Herbert Weir Smyth [n.d.], A Greek Grammar for Colleges; Machine readable text [info] [word count] [Smyth].
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1361

The genitive is used with verbs signifying to hear and perceive: ἀκούειν, κλύειν (poet.) hear, ἀκροᾶσθαι listen to, αἰσθάνεσθαι perceive, πυνθάνεσθαι hear, learn of, συνι_έναι understand, ὀσφραίνεσθαι scent. The person or thing, whose words, sound, etc. are perceived by the senses, stands in the genitive; the words, sound, etc. generally stand in the accusative.

τινὸς ἤκουσ' εἰπόντος I heard somebody say D. 8.4, ἀκούσαντες τῆς σάλπιγγος hearing the sound of the trumpet X. A. 4.2.8, ἀκούσαντες τὸν θόρυβον hearing the noise 4. 4. 21, ἀκροώμενοι τοῦ ᾄδοντος listening to the singer X. C. 1.3.10, ὅσοι ἀλλήλων ξυνί_εσαν all who understood each other T. 1.3, ἐπειδὰν συνι_ῇ τις τὰ λεγόμενα when one understands what is said P. Pr. 325c (verbs of understanding, συνι_έναι and ἐπίστασθαι, usually take the accus.), κρομμύων ὀσφραίνομαι I smell onions Ar. Ran. 654.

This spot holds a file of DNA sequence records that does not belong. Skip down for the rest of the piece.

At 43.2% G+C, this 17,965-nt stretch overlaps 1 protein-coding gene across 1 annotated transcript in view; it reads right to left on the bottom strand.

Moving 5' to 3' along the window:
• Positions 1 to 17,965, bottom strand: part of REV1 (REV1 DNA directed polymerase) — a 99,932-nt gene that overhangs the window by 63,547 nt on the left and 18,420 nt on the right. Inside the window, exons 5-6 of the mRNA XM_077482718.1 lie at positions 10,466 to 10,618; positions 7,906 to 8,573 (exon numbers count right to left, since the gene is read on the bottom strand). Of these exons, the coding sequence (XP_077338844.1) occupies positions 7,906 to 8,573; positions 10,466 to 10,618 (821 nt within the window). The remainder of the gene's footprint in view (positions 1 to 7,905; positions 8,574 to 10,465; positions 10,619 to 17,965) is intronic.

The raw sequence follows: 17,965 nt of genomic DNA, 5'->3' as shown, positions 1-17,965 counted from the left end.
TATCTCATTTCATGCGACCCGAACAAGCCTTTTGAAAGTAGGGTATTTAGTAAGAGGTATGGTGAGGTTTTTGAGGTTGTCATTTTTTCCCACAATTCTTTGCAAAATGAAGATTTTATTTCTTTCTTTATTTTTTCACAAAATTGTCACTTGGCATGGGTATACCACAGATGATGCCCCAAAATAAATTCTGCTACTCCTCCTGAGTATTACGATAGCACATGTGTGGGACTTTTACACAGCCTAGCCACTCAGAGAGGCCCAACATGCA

a. A supplementary participle is often used in agreement with the genitive of the person from whom something is heard: λέγοντος ἐμοῦ ἀκροά_σονται οἱ νέοι the young men will listen when I speak P. A. 37d.

b. The accusative is almost always used when the thing heard is expressed by a substantivized neuter adjective or participle, but the genitive plural in the case of οὗτος, ὅδε, αὐτός, and ὅς is frequent.

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Herbert Weir Smyth [n.d.], A Greek Grammar for Colleges; Machine readable text [info] [word count] [Smyth].
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